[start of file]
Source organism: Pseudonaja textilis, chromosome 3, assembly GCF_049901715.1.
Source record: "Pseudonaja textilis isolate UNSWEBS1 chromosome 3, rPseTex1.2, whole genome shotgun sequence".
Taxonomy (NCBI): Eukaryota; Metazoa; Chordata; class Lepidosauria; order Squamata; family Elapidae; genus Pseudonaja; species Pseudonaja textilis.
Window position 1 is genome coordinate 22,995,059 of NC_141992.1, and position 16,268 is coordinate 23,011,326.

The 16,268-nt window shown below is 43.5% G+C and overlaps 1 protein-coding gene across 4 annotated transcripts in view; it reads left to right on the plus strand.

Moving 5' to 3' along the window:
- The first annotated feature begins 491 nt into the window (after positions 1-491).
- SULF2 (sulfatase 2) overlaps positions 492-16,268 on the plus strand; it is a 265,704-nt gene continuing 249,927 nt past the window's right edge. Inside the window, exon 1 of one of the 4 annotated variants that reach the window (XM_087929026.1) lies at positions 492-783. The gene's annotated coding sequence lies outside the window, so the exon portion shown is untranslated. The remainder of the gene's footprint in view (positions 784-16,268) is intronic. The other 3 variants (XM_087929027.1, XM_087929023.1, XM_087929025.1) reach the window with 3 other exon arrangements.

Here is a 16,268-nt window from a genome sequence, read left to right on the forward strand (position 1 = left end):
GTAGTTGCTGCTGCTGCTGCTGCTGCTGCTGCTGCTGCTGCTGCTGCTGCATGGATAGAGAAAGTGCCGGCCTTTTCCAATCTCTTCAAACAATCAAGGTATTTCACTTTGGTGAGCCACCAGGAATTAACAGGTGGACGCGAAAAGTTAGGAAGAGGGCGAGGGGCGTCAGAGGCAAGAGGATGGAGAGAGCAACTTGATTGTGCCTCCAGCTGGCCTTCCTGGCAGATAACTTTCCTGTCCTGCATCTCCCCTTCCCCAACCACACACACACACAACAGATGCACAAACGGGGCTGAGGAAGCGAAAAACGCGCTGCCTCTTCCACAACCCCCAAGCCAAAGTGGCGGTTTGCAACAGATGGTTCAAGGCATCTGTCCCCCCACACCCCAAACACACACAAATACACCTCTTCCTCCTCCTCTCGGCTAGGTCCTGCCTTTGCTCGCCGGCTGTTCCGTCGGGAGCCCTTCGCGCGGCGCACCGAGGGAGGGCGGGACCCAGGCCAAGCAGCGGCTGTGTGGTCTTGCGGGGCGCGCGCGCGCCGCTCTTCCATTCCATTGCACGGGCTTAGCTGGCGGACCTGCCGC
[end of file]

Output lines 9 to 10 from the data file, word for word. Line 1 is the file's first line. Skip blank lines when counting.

Here is a 16,268-nt window from a genome sequence, read left to right on the forward strand (position 1 = left end):
GTAGTTGCTGCTGCTGCTGCTGCTGCTGCTGCTGCTGCTGCTGCTGCTGCATGGATAGAGAAAGTGCCGGCCTTTTCCAATCTCTTCAAACAATCAAGGTATTTCACTTTGGTGAGCCACCAGGAATTAACAGGTGGACGCGAAAAGTTAGGAAGAGGGCGAGGGGCGTCAGAGGCAAGAGGATGGAGAGAGCAACTTGATTGTGCCTCCAGCTGGCCTTCCTGGCAGATAACTTTCCTGTCCTGCATCTCCCCTTCCCCAACCACACACACACACAACAGATGCACAAACGGGGCTGAGGAAGCGAAAAACGCGCTGCCTCTTCCACAACCCCCAAGCCAAAGTGGCGGTTTGCAACAGATGGTTCAAGGCATCTGTCCCCCCACACCCCAAACACACACAAATACACCTCTTCCTCCTCCTCTCGGCTAGGTCCTGCCTTTGCTCGCCGGCTGTTCCGTCGGGAGCCCTTCGCGCGGCGCACCGAGGGAGGGCGGGACCCAGGCCAAGCAGCGGCTGTGTGGTCTTGCGGGGCGCGCGCGCGCCGCTCTTCCATTCCATTGCACGGGCTTAGCTGGCGGACCTGCCGC